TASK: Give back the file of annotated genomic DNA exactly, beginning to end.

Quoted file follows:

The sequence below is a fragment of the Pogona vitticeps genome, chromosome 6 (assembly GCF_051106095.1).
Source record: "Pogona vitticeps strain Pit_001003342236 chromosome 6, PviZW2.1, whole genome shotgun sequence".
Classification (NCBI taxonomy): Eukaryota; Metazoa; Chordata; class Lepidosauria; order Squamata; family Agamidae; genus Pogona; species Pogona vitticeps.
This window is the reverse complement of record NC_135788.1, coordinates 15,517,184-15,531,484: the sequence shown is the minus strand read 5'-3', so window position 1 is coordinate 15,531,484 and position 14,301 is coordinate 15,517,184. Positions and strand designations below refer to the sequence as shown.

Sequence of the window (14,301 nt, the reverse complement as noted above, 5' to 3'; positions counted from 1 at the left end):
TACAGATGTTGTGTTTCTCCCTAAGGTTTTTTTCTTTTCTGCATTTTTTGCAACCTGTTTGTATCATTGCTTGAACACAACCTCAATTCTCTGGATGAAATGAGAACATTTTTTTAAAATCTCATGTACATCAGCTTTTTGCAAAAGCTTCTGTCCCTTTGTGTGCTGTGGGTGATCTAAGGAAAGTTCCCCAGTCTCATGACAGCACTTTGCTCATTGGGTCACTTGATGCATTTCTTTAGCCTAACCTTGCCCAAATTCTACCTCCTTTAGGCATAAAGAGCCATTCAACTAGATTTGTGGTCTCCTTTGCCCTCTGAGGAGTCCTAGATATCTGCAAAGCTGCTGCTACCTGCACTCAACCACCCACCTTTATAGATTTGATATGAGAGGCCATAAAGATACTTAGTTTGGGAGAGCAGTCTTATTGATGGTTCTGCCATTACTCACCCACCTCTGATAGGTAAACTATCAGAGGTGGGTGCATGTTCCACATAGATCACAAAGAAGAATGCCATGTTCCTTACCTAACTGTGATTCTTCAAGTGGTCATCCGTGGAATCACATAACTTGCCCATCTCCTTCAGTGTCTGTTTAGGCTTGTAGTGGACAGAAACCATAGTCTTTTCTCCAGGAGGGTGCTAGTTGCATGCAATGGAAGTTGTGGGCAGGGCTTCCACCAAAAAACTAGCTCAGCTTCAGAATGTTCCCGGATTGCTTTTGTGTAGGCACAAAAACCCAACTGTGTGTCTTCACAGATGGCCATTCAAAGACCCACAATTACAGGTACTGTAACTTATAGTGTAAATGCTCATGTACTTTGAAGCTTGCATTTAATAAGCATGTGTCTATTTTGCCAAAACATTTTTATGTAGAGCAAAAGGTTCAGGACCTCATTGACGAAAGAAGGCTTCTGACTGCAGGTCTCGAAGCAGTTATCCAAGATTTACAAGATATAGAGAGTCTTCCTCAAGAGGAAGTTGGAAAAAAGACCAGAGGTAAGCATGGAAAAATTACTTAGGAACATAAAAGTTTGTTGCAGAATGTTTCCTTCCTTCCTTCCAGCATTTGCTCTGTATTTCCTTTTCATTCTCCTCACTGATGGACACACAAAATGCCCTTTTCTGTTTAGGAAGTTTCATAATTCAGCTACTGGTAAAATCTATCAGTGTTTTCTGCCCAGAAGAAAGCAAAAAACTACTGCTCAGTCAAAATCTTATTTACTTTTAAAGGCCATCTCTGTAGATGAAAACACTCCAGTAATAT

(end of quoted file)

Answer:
The sequence below is a fragment of the Pogona vitticeps genome, chromosome 6 (assembly GCF_051106095.1).
Source record: "Pogona vitticeps strain Pit_001003342236 chromosome 6, PviZW2.1, whole genome shotgun sequence".
Classification (NCBI taxonomy): Eukaryota; Metazoa; Chordata; class Lepidosauria; order Squamata; family Agamidae; genus Pogona; species Pogona vitticeps.
This window is the reverse complement of record NC_135788.1, coordinates 15,517,184-15,531,484: the sequence shown is the minus strand read 5'-3', so window position 1 is coordinate 15,531,484 and position 14,301 is coordinate 15,517,184. Positions and strand designations below refer to the sequence as shown.

Sequence of the window (14,301 nt, the reverse complement as noted above, 5' to 3'; positions counted from 1 at the left end):
TACAGATGTTGTGTTTCTCCCTAAGGTTTTTTTCTTTTCTGCATTTTTTGCAACCTGTTTGTATCATTGCTTGAACACAACCTCAATTCTCTGGATGAAATGAGAACATTTTTTTAAAATCTCATGTACATCAGCTTTTTGCAAAAGCTTCTGTCCCTTTGTGTGCTGTGGGTGATCTAAGGAAAGTTCCCCAGTCTCATGACAGCACTTTGCTCATTGGGTCACTTGATGCATTTCTTTAGCCTAACCTTGCCCAAATTCTACCTCCTTTAGGCATAAAGAGCCATTCAACTAGATTTGTGGTCTCCTTTGCCCTCTGAGGAGTCCTAGATATCTGCAAAGCTGCTGCTACCTGCACTCAACCACCCACCTTTATAGATTTGATATGAGAGGCCATAAAGATACTTAGTTTGGGAGAGCAGTCTTATTGATGGTTCTGCCATTACTCACCCACCTCTGATAGGTAAACTATCAGAGGTGGGTGCATGTTCCACATAGATCACAAAGAAGAATGCCATGTTCCTTACCTAACTGTGATTCTTCAAGTGGTCATCCGTGGAATCACATAACTTGCCCATCTCCTTCAGTGTCTGTTTAGGCTTGTAGTGGACAGAAACCATAGTCTTTTCTCCAGGAGGGTGCTAGTTGCATGCAATGGAAGTTGTGGGCAGGGCTTCCACCAAAAAACTAGCTCAGCTTCAGAATGTTCCCGGATTGCTTTTGTGTAGGCACAAAAACCCAACTGTGTGTCTTCACAGATGGCCATTCAAAGACCCACAATTACAGGTACTGTAACTTATAGTGTAAATGCTCATGTACTTTGAAGCTTGCATTTAATAAGCATGTGTCTATTTTGCCAAAACATTTTTATGTAGAGCAAAAGGTTCAGGACCTCATTGACGAAAGAAGGCTTCTGACTGCAGGTCTCGAAGCAGTTATCCAAGATTTACAAGATATAGAGAGTCTTCCTCAAGAGGAAGTTGGAAAAAAGACCAGAGGTAAGCATGGAAAAATTACTTAGGAACATAAAAGTTTGTTGCAGAATGTTTCCTTCCTTCCTTCCAGCATTTGCTCTGTATTTCCTTTTCATTCTCCTCACTGATGGACACACAAAATGCCCTTTTCTGTTTAGGAAGTTTCATAATTCAGCTACTGGTAAAATCTATCAGTGTTTTCTGCCCAGAAGAAAGCAAAAAACTACTGCTCAGTCAAAATCTTATTTACTTTTAAAGGCCATCTCTGTAGATGAAAACACTCCAGTAATAT